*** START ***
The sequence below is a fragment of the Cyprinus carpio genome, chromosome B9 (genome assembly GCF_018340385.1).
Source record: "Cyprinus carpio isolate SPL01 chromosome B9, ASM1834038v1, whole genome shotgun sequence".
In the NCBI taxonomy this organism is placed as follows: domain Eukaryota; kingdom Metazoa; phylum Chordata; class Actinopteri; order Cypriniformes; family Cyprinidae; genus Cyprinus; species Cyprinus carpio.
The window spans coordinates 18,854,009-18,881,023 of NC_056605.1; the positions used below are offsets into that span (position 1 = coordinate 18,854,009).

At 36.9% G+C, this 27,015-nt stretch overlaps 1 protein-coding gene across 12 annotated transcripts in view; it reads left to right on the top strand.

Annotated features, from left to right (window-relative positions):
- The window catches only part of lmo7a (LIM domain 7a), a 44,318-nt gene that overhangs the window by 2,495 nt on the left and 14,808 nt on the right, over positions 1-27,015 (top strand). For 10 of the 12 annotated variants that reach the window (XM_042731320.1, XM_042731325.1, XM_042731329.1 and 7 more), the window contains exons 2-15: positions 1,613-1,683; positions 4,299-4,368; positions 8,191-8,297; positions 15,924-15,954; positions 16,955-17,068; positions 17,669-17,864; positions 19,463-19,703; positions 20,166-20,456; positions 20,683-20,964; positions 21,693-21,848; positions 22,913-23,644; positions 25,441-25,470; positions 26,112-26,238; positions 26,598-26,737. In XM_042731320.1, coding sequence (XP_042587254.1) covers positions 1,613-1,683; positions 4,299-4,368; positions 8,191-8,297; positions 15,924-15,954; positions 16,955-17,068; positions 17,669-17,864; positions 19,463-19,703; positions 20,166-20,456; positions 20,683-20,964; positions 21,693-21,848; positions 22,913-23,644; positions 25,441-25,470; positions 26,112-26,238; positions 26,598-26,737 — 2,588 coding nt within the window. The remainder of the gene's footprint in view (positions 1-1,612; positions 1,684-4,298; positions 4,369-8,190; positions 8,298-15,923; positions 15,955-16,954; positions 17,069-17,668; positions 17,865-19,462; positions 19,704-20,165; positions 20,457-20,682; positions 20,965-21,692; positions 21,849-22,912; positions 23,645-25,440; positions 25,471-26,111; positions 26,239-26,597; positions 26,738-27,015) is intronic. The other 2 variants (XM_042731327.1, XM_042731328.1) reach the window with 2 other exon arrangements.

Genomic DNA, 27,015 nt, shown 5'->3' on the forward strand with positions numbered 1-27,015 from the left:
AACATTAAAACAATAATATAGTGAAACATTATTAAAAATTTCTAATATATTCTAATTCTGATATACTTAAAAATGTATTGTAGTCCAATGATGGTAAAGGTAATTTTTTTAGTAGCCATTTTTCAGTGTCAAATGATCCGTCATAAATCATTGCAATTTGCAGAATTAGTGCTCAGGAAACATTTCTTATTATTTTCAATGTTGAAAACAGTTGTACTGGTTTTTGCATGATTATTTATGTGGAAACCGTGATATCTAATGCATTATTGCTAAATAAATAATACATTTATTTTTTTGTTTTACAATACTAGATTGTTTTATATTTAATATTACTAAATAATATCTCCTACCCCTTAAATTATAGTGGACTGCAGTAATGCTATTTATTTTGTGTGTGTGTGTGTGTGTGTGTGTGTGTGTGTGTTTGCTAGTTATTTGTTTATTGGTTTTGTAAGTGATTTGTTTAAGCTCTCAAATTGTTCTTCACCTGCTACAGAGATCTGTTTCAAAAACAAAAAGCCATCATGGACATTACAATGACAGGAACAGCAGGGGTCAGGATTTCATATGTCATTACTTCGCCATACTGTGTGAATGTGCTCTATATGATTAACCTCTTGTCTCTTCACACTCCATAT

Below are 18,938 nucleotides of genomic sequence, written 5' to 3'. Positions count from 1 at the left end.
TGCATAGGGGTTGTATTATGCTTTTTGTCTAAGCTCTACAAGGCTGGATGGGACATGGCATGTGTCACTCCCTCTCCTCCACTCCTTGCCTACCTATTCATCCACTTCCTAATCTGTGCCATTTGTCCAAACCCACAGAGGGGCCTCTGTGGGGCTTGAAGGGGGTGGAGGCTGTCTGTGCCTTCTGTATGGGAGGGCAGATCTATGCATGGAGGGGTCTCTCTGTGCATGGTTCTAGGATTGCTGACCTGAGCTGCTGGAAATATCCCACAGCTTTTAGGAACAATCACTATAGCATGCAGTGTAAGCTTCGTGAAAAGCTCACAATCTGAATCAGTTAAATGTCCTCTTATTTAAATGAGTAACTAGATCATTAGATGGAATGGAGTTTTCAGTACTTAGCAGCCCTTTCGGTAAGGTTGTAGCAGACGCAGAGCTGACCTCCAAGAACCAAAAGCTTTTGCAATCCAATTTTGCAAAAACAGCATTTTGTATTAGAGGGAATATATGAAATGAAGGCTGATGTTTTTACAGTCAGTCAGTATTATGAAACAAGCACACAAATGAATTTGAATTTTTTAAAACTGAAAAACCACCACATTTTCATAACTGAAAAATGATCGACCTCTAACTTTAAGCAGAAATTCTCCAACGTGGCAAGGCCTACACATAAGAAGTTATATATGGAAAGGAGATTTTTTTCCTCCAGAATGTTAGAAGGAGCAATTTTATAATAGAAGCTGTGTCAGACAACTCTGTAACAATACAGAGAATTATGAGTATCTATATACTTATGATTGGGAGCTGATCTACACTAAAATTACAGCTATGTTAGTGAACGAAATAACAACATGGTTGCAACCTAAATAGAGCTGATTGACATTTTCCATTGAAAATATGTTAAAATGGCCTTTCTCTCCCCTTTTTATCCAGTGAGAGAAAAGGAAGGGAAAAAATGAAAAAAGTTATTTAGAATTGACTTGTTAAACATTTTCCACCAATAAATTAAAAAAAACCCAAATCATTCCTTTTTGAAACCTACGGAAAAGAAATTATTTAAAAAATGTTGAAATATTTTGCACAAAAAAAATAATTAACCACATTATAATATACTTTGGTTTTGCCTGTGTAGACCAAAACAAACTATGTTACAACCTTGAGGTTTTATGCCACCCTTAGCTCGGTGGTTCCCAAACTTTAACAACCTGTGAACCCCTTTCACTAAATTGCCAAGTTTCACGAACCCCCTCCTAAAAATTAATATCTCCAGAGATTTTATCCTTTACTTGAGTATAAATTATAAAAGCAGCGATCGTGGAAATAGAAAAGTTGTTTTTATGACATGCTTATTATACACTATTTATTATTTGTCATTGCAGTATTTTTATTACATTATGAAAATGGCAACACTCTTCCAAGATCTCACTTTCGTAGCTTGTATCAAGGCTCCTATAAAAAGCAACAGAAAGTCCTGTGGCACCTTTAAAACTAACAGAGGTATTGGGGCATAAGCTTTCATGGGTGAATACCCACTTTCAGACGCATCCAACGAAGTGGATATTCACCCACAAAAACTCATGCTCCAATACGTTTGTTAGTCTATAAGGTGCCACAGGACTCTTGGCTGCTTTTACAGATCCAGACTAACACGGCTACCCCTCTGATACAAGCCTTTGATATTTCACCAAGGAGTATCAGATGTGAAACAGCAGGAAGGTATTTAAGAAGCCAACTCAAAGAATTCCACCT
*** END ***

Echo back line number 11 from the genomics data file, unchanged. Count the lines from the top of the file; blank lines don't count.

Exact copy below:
TGCATAGGGGTTGTATTATGCTTTTTGTCTAAGCTCTACAAGGCTGGATGGGACATGGCATGTGTCACTCCCTCTCCTCCACTCCTTGCCTACCTATTCATCCACTTCCTAATCTGTGCCATTTGTCCAAACCCACAGAGGGGCCTCTGTGGGGCTTGAAGGGGGTGGAGGCTGTCTGTGCCTTCTGTATGGGAGGGCAGATCTATGCATGGAGGGGTCTCTCTGTGCATGGTTCTAGGATTGCTGACCTGAGCTGCTGGAAATATCCCACAGCTTTTAGGAACAATCACTATAGCATGCAGTGTAAGCTTCGTGAAAAGCTCACAATCTGAATCAGTTAAATGTCCTCTTATTTAAATGAGTAACTAGATCATTAGATGGAATGGAGTTTTCAGTACTTAGCAGCCCTTTCGGTAAGGTTGTAGCAGACGCAGAGCTGACCTCCAAGAACCAAAAGCTTTTGCAATCCAATTTTGCAAAAACAGCATTTTGTATTAGAGGGAATATATGAAATGAAGGCTGATGTTTTTACAGTCAGTCAGTATTATGAAACAAGCACACAAATGAATTTGAATTTTTTAAAACTGAAAAACCACCACATTTTCATAACTGAAAAATGATCGACCTCTAACTTTAAGCAGAAATTCTCCAACGTGGCAAGGCCTACACATAAGAAGTTATATATGGAAAGGAGATTTTTTTCCTCCAGAATGTTAGAAGGAGCAATTTTATAATAGAAGCTGTGTCAGACAACTCTGTAACAATACAGAGAATTATGAGTATCTATATACTTATGATTGGGAGCTGATCTACACTAAAATTACAGCTATGTTAGTGAACGAAATAACAACATGGTTGCAACCTAAATAGAGCTGATTGACATTTTCCATTGAAAATATGTTAAAATGGCCTTTCTCTCCCCTTTTTATCCAGTGAGAGAAAAGGAAGGGAAAAAATGAAAAAAGTTATTTAGAATTGACTTGTTAAACATTTTCCACCAATAAATTAAAAAAAACCCAAATCATTCCTTTTTGAAACCTACGGAAAAGAAATTATTTAAAAAATGTTGAAATATTTTGCACAAAAAAAATAATTAACCACATTATAATATACTTTGGTTTTGCCTGTGTAGACCAAAACAAACTATGTTACAACCTTGAGGTTTTATGCCACCCTTAGCTCGGTGGTTCCCAAACTTTAACAACCTGTGAACCCCTTTCACTAAATTGCCAAGTTTCACGAACCCCCTCCTAAAAATTAATATCTCCAGAGATTTTATCCTTTACTTGAGTATAAATTATAAAAGCAGCGATCGTGGAAATAGAAAAGTTGTTTTTATGACATGCTTATTATACACTATTTATTATTTGTCATTGCAGTATTTTTATTACATTATGAAAATGGCAACACTCTTCCAAGATCTCACTTTCGTAGCTTGTATCAAGGCTCCTATAAAAAGCAACAGAAAGTCCTGTGGCACCTTTAAAACTAACAGAGGTATTGGGGCATAAGCTTTCATGGGTGAATACCCACTTTCAGACGCATCCAACGAAGTGGATATTCACCCACAAAAACTCATGCTCCAATACGTTTGTTAGTCTATAAGGTGCCACAGGACTCTTGGCTGCTTTTACAGATCCAGACTAACACGGCTACCCCTCTGATACAAGCCTTTGATATTTCACCAAGGAGTATCAGATGTGAAACAGCAGGAAGGTATTTAAGAAGCCAACTCAAAGAATTCCACCT